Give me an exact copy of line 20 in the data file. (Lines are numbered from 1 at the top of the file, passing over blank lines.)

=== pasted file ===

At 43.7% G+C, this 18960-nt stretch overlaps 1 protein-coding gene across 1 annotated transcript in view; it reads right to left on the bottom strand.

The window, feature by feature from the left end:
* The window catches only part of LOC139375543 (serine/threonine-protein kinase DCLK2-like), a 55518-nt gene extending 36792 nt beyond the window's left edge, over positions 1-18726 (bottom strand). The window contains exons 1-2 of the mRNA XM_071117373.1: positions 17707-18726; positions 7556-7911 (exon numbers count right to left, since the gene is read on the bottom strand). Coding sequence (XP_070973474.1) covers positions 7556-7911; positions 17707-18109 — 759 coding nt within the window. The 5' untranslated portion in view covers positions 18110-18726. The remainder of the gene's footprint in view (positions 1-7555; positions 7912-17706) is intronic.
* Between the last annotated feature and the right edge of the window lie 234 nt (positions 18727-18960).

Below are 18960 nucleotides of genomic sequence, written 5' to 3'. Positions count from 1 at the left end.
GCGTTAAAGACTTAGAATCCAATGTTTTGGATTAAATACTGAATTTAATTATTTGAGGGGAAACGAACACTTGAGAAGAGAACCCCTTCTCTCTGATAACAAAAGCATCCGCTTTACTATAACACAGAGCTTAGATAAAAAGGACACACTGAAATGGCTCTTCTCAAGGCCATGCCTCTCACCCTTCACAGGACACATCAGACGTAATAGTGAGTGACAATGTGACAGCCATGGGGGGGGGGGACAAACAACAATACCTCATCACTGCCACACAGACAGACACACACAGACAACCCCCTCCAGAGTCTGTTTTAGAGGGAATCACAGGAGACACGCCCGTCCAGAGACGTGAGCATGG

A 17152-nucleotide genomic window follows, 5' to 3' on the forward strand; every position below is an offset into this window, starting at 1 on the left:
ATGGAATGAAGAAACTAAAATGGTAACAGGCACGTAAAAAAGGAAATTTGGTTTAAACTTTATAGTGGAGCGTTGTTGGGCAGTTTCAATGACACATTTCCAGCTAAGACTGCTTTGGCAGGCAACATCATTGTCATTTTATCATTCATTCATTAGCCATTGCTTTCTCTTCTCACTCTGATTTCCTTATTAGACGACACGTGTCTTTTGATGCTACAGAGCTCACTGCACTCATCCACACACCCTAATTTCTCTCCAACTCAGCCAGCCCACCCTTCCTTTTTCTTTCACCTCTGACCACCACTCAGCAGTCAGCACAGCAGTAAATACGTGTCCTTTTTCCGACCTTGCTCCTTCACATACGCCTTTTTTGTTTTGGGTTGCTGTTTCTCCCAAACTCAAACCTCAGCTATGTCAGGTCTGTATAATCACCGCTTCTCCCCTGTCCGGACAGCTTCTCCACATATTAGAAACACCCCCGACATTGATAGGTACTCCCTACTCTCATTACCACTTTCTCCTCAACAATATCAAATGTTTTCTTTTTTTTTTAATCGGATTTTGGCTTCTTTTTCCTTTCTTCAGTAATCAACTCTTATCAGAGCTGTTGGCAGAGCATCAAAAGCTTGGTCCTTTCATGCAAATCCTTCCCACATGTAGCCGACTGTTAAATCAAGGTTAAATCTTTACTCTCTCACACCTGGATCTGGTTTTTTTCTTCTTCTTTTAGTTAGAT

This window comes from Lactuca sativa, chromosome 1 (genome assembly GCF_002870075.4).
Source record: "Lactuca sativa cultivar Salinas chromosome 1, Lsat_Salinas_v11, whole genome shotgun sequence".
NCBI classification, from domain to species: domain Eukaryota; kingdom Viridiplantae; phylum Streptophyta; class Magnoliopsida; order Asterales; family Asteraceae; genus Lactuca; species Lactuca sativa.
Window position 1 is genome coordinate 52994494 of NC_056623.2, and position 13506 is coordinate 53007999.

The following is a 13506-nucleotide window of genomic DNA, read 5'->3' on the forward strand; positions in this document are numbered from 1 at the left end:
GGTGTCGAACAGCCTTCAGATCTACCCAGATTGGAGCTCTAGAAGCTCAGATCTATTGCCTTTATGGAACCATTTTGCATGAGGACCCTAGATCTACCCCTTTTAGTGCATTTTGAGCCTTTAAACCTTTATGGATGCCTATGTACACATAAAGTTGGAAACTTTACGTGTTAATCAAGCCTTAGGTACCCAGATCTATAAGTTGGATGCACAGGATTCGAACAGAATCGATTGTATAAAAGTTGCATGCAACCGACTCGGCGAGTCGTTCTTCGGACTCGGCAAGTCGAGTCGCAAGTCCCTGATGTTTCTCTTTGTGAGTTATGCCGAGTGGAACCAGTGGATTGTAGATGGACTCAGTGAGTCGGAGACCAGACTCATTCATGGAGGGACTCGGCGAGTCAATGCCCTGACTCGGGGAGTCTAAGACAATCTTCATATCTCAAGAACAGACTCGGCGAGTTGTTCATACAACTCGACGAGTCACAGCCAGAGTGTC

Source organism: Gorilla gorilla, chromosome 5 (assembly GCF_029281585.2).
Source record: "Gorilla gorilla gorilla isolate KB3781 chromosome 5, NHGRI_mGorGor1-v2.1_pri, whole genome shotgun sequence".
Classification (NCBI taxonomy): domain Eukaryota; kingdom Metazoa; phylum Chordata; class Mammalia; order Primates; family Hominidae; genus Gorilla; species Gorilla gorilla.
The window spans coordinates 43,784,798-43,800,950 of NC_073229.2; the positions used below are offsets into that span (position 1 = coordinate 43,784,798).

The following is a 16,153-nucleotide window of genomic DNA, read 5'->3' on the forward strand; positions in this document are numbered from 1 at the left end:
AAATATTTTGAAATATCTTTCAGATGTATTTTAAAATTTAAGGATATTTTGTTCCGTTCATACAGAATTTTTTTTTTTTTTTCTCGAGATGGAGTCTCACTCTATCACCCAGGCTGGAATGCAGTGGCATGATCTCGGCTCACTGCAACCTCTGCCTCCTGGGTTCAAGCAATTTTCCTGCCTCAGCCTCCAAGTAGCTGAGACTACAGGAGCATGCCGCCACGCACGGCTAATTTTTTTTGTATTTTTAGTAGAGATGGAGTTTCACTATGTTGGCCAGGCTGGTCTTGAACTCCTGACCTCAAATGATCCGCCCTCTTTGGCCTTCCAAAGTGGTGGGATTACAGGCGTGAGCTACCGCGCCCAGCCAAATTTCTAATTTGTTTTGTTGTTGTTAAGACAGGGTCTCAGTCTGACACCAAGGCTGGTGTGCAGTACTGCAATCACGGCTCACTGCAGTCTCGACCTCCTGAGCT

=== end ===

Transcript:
AAATATTTTGAAATATCTTTCAGATGTATTTTAAAATTTAAGGATATTTTGTTCCGTTCATACAGAATTTTTTTTTTTTTTTCTCGAGATGGAGTCTCACTCTATCACCCAGGCTGGAATGCAGTGGCATGATCTCGGCTCACTGCAACCTCTGCCTCCTGGGTTCAAGCAATTTTCCTGCCTCAGCCTCCAAGTAGCTGAGACTACAGGAGCATGCCGCCACGCACGGCTAATTTTTTTTGTATTTTTAGTAGAGATGGAGTTTCACTATGTTGGCCAGGCTGGTCTTGAACTCCTGACCTCAAATGATCCGCCCTCTTTGGCCTTCCAAAGTGGTGGGATTACAGGCGTGAGCTACCGCGCCCAGCCAAATTTCTAATTTGTTTTGTTGTTGTTAAGACAGGGTCTCAGTCTGACACCAAGGCTGGTGTGCAGTACTGCAATCACGGCTCACTGCAGTCTCGACCTCCTGAGCT